To estimate the distances flown, there’s no better tool than Great Circle Mapper. So let’s look at a couple of fun itineraries.
Let’s say you don’t mind flying in economy and want to maximize mileage flown. You can put together an epic trip flying from Los Angeles to Tokyo, Japan to Sydney, Australia to Frankfurt, Germany to Chicago. The whole trip comes in at just under 25,000 miles flown. This amazing award would only cost 100,000 ANA miles!
Let’s say you’d rather fly in business class and want to visit Asia and Europe. You can fly from Los Angeles to Tokyo, Japan to Brussels, Belgium and back to LA. You’ll fly just over 17,000 miles and use 105,000 ANA miles, all in business class!
This is where knowing airline partnerships comes in handy. ANA is part of the Star Alliance, the largest airline alliance in the world, so we can use ANA miles (that we got by transferring 100,000 Membership Rewards points) to book flights to all these amazing destinations served by various Star Alliance carriers.
American Express has a lot of great transfer partners for airlines. American Express often has transfer bonuses to help make your points even more lucrative. If I was given 100,000 Amex Membership Rewards points, I’d look at another transfer partner: Hilton Hotels.
Normally you’ll earn 2,000 Hilton Honors Points when you transfer 1,000 Membership Rewards, but if you wait for a transfer bonus you’ll earn 3,000 Hilton Honors Points when you transfer 1,000 Membership Rewards. In total, you’ll earn 300,000 Hilton Honors Points when you transfer 100,000 Membership Rewards.
Now that I’d have 300,000 Hilton points, I’d stack it with Hilton Silver status or higher to get a fifth night free on award nights. With a card like the American Express Platinum you can get complimentary Hilton Gold status.
Combining 300,000 points with Hilton Gold status for fifth night free means you can stay 5 nights at any Hilton hotel that costs 75,000 points or less. Although this is a bit shy of Hilton’s highest cost rooms, which are 95,000 points per night, there’s still a lot of great options available.
You can stay at properties such as the Hilton Waikaloa Village in Hawaii (60,000 points per night), the Hilton Sydney (59,000 points per night), or even the Conrad Bali (46,000 points per night).
Taking advantage of the fifth night free along with a transfer bonus can help you get a few nights at some amazing hotels for only 100,000 points. Now all you’ll need are the flights!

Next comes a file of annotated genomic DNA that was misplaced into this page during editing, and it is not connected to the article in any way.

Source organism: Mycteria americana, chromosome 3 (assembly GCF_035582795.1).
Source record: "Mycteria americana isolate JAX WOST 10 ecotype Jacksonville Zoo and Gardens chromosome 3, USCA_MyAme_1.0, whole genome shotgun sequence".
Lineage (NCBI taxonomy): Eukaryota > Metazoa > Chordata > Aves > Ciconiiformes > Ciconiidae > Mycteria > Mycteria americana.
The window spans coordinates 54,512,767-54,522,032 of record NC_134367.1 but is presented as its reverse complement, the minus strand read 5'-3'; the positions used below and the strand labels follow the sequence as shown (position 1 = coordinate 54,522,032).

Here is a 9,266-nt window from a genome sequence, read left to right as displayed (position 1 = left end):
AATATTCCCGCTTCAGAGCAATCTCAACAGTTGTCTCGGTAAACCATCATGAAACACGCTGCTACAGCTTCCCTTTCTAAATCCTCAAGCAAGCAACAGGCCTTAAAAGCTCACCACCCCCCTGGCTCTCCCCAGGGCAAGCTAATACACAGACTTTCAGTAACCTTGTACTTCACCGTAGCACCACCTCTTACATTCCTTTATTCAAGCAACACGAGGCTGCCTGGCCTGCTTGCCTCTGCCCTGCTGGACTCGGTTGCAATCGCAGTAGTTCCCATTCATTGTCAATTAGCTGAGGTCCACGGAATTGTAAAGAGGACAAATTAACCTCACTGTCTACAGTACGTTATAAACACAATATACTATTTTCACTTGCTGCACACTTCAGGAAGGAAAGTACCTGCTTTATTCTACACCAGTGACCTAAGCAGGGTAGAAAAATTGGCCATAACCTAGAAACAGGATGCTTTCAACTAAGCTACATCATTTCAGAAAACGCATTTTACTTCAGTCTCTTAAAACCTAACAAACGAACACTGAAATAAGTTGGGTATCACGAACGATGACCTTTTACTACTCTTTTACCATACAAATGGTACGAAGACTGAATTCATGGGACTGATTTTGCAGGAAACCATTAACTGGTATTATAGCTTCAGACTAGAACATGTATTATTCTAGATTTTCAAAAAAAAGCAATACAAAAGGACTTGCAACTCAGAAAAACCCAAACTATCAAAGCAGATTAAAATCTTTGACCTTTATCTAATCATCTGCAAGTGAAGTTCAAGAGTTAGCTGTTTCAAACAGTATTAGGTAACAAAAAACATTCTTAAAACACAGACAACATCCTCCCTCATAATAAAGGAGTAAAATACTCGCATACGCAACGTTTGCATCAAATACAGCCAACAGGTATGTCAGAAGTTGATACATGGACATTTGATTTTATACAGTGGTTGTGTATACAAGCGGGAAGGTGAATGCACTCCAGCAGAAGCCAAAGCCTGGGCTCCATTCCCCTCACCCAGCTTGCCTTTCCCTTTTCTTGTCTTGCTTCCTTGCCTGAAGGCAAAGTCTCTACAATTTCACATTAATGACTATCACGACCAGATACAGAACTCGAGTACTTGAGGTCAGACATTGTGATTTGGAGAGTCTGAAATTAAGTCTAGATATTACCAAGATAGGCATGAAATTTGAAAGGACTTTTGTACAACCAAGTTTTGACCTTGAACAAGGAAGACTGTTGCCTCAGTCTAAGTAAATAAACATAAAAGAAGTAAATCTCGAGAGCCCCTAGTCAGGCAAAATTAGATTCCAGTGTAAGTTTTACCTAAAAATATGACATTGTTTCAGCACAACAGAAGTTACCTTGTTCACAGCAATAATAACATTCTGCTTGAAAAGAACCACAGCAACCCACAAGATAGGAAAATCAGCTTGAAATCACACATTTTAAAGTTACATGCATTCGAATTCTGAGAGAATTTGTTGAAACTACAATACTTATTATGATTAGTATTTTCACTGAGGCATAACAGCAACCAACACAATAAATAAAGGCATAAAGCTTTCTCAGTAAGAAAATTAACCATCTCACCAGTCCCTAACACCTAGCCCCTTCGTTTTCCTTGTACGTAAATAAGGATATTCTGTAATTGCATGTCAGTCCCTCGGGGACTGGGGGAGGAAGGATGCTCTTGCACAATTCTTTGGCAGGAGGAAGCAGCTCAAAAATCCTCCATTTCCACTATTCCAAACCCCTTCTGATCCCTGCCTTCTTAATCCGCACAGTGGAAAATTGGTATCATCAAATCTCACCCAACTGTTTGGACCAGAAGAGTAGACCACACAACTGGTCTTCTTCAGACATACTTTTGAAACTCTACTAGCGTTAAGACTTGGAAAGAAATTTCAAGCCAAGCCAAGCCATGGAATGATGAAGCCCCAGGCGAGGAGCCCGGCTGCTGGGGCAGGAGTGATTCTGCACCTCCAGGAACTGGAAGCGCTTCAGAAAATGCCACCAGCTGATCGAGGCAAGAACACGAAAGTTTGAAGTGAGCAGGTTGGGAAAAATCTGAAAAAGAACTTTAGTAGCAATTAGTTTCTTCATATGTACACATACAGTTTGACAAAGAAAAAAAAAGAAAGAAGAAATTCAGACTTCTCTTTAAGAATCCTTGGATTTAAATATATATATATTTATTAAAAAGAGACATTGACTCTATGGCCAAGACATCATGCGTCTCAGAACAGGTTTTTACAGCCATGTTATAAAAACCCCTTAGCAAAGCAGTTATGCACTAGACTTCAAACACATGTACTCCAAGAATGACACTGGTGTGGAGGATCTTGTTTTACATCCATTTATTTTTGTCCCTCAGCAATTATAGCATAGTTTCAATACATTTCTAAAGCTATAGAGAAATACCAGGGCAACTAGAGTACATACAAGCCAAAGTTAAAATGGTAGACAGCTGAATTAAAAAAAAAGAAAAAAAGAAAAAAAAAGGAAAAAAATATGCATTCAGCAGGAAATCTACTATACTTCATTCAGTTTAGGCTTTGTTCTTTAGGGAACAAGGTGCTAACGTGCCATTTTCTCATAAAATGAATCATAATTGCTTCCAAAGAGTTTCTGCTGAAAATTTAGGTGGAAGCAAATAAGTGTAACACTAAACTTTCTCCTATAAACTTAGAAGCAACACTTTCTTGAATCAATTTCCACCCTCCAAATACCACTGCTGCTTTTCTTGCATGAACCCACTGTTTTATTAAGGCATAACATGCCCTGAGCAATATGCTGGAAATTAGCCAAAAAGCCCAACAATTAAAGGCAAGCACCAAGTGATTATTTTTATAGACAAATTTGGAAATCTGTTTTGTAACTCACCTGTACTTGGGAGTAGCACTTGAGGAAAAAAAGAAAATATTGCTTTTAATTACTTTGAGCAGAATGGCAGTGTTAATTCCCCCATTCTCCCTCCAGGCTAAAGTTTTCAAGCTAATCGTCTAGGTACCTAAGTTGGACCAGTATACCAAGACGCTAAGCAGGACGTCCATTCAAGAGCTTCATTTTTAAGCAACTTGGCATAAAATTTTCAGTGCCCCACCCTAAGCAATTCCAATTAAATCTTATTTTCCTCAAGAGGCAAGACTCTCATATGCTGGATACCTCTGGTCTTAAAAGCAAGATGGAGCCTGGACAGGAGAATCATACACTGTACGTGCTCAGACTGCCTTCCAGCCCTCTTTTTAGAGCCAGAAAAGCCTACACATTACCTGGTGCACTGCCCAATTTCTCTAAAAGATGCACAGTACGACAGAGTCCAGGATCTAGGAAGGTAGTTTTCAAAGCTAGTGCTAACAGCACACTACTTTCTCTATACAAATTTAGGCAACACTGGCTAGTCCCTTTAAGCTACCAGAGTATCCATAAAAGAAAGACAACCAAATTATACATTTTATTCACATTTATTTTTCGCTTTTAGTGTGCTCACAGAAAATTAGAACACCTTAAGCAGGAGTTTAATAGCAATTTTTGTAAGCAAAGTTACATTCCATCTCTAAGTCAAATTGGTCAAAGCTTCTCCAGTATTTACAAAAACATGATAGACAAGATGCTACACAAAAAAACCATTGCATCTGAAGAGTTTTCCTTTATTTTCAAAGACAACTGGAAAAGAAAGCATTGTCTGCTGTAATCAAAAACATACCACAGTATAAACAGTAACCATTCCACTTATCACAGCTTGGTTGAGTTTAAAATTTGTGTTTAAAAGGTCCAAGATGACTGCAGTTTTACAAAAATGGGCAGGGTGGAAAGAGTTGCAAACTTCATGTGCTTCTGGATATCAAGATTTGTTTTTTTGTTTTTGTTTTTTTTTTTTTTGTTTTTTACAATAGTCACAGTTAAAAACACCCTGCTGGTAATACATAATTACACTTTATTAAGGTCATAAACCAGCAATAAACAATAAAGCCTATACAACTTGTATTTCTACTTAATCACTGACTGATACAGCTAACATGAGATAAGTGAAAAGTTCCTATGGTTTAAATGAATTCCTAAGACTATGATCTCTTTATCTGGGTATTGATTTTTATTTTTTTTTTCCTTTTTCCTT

I admit that I’m normally an economy flier, but there are some award chart sweet spots so good that they’re hard for even me to pass up. One such sweet spot? 110,000 – 120,000 Virgin Atlantic Flying Club miles round trip from the U.S. to Japan in ANA First Class.
While I’ve visited Japan once already, I only had a week and thus decided to spend the entire trip in Tokyo (where I STILL ran out of time – the city is massive and so full of art, food, culture etc. that I’m convinced you’d need a month to do it justice). I knew when planning that trip that I would obviously need a return trip to take in other parts of the country, including Kyoto, Osaka, and some nature-focused destinations.
The abundance of beautiful-looking points hotels—such as the Ritz Carlton Kyoto, the Park Hyatt Niseko Hanazono and the soon-to-open Hilton Okinawa Sesoko—has only made me want to go back even more.
If you’re in the same boat and armed with 100,000 Membership Rewards points, you’re in luck; that sum will get you almost all the way to a roundtrip ticket in an ANA first-class cabin that’s famed for its food and service. You can transfer your Membership Rewards to Virgin Atlantic to book; the two airlines are partners, and Virgin charges just 110,000 from the western U.S. (where I’m based) and 120,000 from the central and eastern U.S. to Japan.
To put that in perspective, ANA’s fellow Star Alliance member United used to charge 110,000 miles for a ONE-WAY between the U.S. and Japan—and that was before the carrier pulled its international award chart, giving itself the go-ahead to charge whatever it pleases on any given day.
Sticking within the Membership Rewards universe, if you were looking to use your Amex points a different way to get those flights, you’d be looking at a 105,000 one-way with Air Canada Aeroplan.
The Virgin Atlantic deal can get even better, though. Amex routinely offers transfer bonuses, and I’ve had friends book the ANA First Class roundtrip with just 85,000 membership rewards points per person. Hard to do better than that!
From Air France-KLM Flying Blue promo awards to great round-trip award rates with Virgin Atlantic Flying Club to crazy around the world adventures with ANA Mileage Club, Amex Membership Rewards points provide a ton of great options.
With so many great options, the hardest part of using Amex points might be figuring out where you want to go on your next trip. Personally, that sounds like a good problem to have!
How would you use 100,000 Amex Membership Rewards points?
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Editors Note: Opinions expressed here are author’s alone, not those of any bank, credit card issuer, hotel, airline, or other entity. This content has not been reviewed, approved or otherwise endorsed by any of the entities included within the post.